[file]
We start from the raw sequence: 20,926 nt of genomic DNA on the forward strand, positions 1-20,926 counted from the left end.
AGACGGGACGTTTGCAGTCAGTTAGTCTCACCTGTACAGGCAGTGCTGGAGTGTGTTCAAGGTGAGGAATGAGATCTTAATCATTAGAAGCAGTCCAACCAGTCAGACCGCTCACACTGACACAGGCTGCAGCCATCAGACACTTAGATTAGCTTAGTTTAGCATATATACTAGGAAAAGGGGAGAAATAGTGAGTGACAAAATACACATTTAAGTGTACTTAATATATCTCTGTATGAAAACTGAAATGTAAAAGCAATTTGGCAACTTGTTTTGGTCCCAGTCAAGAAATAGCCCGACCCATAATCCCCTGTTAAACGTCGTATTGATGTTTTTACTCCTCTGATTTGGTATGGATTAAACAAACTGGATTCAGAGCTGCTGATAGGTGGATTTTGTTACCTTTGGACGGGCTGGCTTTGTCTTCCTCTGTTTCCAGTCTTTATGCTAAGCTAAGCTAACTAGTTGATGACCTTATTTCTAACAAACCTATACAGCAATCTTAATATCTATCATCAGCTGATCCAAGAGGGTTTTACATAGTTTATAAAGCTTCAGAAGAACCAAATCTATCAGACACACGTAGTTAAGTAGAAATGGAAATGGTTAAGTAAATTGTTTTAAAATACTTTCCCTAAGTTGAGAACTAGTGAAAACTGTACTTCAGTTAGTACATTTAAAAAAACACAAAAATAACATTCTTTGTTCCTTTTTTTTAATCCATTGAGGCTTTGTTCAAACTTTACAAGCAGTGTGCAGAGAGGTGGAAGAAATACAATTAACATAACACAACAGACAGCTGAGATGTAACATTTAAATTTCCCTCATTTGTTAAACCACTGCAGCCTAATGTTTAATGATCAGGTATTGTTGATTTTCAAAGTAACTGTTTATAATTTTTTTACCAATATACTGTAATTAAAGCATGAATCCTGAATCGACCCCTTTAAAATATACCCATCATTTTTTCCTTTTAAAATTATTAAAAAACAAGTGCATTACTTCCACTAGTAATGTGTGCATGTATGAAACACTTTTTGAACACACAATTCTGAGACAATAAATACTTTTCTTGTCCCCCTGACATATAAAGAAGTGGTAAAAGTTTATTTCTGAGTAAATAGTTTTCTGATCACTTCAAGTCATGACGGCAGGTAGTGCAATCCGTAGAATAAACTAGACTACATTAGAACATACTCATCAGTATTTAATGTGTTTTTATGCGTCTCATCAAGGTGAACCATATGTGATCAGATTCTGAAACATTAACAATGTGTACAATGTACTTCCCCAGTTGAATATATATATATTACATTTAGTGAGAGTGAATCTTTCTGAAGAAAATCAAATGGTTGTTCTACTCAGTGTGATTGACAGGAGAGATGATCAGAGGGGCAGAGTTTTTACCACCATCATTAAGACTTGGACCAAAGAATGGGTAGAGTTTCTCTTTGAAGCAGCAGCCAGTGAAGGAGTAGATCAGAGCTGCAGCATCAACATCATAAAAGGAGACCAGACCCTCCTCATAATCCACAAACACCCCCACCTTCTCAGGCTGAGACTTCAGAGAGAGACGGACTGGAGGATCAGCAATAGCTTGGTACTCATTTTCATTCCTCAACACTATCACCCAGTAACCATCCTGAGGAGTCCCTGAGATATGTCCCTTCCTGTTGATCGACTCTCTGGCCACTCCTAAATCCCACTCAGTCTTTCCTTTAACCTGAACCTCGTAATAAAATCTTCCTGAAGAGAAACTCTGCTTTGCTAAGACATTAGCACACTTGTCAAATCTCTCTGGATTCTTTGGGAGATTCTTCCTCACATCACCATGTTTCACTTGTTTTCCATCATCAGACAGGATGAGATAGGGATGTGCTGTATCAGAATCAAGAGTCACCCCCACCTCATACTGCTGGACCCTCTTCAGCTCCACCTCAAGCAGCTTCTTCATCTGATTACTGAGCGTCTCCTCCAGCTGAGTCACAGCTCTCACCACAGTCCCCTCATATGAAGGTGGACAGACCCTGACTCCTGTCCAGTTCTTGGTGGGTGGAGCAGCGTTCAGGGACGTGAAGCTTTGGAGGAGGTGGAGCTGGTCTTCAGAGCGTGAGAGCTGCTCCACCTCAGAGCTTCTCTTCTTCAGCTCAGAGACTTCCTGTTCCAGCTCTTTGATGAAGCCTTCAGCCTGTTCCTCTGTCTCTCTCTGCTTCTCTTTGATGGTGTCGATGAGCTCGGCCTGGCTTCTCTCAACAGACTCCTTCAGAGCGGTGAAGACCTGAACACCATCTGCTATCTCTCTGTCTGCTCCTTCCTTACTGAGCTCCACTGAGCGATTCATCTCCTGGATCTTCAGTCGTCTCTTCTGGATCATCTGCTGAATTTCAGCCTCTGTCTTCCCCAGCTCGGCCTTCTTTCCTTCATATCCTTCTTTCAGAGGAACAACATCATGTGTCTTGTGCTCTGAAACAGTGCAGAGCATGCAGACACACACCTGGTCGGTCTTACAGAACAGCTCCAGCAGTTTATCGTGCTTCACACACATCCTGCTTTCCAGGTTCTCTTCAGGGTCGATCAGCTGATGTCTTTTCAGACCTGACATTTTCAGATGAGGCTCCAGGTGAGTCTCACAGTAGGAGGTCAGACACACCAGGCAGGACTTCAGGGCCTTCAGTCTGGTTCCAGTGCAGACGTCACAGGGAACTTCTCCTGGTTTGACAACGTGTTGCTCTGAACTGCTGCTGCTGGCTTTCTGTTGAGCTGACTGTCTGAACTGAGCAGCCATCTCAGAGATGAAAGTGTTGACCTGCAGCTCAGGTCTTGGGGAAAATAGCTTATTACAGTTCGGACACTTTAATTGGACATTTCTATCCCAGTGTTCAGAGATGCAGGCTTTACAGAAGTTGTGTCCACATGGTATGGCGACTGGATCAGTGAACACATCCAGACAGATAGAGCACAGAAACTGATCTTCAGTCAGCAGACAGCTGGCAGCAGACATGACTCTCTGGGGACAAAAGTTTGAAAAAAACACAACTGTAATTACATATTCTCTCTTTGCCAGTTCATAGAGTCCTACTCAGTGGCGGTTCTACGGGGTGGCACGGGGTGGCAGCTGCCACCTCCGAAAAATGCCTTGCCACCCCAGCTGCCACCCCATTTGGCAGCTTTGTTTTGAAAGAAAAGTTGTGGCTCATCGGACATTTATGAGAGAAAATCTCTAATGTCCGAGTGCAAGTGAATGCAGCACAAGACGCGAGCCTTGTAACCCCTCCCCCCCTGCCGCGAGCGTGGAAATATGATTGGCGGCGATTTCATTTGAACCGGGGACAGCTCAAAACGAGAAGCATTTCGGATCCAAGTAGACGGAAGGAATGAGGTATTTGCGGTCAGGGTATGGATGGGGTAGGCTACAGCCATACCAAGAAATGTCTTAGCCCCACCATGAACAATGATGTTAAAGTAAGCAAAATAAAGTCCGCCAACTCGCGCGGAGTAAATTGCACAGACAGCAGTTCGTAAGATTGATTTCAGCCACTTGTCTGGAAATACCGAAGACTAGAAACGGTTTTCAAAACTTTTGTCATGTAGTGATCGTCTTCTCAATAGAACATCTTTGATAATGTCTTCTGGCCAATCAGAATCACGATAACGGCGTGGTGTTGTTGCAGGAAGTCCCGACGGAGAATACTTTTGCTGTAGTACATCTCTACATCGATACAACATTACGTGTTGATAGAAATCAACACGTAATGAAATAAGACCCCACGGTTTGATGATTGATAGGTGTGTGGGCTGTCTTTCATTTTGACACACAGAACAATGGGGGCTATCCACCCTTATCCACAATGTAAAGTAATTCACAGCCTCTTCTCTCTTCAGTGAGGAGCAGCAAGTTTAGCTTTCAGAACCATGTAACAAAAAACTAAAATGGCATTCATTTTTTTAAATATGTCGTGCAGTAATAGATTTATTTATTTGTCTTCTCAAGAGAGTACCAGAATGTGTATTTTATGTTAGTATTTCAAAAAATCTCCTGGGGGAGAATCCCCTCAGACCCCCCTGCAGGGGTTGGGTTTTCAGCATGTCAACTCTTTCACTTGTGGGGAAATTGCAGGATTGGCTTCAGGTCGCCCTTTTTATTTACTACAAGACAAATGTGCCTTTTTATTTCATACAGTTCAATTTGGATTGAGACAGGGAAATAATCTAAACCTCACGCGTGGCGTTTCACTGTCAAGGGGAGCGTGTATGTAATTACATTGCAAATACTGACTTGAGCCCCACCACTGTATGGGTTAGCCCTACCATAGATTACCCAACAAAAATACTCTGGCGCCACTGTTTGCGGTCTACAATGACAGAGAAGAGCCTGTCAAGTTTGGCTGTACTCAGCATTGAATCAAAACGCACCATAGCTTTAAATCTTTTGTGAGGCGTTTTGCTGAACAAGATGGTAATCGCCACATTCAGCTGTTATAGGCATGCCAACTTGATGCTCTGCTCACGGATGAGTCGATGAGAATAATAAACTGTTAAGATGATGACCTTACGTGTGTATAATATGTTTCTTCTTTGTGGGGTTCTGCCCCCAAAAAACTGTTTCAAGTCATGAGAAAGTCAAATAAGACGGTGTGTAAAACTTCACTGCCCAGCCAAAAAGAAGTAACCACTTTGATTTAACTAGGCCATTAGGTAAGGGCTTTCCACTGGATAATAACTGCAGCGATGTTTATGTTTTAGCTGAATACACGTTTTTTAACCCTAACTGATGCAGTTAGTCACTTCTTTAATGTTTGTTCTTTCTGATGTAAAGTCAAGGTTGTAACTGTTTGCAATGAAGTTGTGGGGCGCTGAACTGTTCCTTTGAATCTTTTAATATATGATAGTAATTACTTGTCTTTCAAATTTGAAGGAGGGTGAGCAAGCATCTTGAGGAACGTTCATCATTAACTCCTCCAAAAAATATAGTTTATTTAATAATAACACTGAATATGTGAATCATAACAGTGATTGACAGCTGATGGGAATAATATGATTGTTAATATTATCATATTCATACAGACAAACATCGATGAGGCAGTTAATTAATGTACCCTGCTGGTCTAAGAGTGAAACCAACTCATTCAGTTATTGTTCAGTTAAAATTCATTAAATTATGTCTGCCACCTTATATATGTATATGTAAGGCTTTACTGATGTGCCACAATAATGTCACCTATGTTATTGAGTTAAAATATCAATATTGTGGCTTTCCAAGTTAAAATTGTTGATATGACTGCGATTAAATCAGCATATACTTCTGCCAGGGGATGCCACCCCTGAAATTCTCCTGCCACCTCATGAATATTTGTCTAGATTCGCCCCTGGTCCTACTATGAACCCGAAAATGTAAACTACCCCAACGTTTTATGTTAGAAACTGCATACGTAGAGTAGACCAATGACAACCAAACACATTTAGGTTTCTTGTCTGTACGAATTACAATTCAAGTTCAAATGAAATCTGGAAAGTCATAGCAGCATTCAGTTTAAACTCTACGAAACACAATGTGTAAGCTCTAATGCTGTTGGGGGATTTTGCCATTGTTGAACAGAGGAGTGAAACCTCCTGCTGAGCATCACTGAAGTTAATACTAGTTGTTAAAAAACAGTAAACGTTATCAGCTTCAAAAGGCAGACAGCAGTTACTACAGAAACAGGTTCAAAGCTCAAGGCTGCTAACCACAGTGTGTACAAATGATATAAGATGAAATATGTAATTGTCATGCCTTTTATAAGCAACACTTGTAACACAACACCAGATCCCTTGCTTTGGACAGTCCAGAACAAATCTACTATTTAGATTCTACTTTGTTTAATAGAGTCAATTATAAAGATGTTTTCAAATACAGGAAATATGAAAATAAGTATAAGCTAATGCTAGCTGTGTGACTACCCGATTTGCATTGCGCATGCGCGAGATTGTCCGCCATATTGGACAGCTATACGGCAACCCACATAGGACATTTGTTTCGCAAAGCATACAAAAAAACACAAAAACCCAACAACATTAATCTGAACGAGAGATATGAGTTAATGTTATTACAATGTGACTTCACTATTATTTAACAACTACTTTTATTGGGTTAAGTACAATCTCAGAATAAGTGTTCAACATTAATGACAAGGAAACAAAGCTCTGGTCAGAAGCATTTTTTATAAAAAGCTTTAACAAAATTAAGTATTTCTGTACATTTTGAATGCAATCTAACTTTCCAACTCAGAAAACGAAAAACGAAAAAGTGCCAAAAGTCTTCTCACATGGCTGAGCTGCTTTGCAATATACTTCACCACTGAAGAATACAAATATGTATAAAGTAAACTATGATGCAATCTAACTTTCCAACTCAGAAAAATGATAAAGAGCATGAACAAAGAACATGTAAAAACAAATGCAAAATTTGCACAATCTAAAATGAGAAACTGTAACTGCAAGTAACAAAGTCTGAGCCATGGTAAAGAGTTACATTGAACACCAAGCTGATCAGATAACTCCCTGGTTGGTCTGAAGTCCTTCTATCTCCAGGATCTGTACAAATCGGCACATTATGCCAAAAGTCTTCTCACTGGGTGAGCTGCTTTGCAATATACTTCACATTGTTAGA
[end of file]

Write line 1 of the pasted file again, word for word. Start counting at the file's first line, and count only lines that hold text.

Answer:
We start from the raw sequence: 20,926 nt of genomic DNA on the forward strand, positions 1-20,926 counted from the left end.